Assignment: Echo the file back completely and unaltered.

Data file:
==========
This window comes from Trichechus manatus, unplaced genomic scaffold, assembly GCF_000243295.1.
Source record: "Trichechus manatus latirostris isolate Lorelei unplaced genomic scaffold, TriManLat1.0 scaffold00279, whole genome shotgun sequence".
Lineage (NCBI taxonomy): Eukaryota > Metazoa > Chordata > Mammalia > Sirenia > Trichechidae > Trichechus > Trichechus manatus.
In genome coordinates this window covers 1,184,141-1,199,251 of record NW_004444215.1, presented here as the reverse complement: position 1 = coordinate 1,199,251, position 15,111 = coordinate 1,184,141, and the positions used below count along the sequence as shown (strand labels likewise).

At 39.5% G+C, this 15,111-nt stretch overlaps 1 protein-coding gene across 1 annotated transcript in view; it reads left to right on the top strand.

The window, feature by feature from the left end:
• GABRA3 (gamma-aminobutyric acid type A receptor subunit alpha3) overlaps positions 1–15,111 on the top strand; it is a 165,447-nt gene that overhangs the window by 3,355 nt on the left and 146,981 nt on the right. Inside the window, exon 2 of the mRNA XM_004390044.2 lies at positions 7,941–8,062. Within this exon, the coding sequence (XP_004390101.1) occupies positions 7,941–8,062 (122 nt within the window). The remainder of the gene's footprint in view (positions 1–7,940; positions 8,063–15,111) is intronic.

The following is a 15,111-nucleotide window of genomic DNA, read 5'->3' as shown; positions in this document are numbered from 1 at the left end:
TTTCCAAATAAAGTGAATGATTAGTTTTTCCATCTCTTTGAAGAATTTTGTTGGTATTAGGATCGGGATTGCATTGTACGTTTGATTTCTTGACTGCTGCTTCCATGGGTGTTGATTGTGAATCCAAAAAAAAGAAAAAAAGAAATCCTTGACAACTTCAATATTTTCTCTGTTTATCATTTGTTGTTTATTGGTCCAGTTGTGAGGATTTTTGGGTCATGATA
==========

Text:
This window comes from Trichechus manatus, unplaced genomic scaffold, assembly GCF_000243295.1.
Source record: "Trichechus manatus latirostris isolate Lorelei unplaced genomic scaffold, TriManLat1.0 scaffold00279, whole genome shotgun sequence".
Lineage (NCBI taxonomy): Eukaryota > Metazoa > Chordata > Mammalia > Sirenia > Trichechidae > Trichechus > Trichechus manatus.
In genome coordinates this window covers 1,184,141-1,199,251 of record NW_004444215.1, presented here as the reverse complement: position 1 = coordinate 1,199,251, position 15,111 = coordinate 1,184,141, and the positions used below count along the sequence as shown (strand labels likewise).

At 39.5% G+C, this 15,111-nt stretch overlaps 1 protein-coding gene across 1 annotated transcript in view; it reads left to right on the top strand.

The window, feature by feature from the left end:
• GABRA3 (gamma-aminobutyric acid type A receptor subunit alpha3) overlaps positions 1–15,111 on the top strand; it is a 165,447-nt gene that overhangs the window by 3,355 nt on the left and 146,981 nt on the right. Inside the window, exon 2 of the mRNA XM_004390044.2 lies at positions 7,941–8,062. Within this exon, the coding sequence (XP_004390101.1) occupies positions 7,941–8,062 (122 nt within the window). The remainder of the gene's footprint in view (positions 1–7,940; positions 8,063–15,111) is intronic.

The following is a 15,111-nucleotide window of genomic DNA, read 5'->3' as shown; positions in this document are numbered from 1 at the left end:
TTTCCAAATAAAGTGAATGATTAGTTTTTCCATCTCTTTGAAGAATTTTGTTGGTATTAGGATCGGGATTGCATTGTACGTTTGATTTCTTGACTGCTGCTTCCATGGGTGTTGATTGTGAATCCAAAAAAAAGAAAAAAAGAAATCCTTGACAACTTCAATATTTTCTCTGTTTATCATTTGTTGTTTATTGGTCCAGTTGTGAGGATTTTTGGGTCATGATA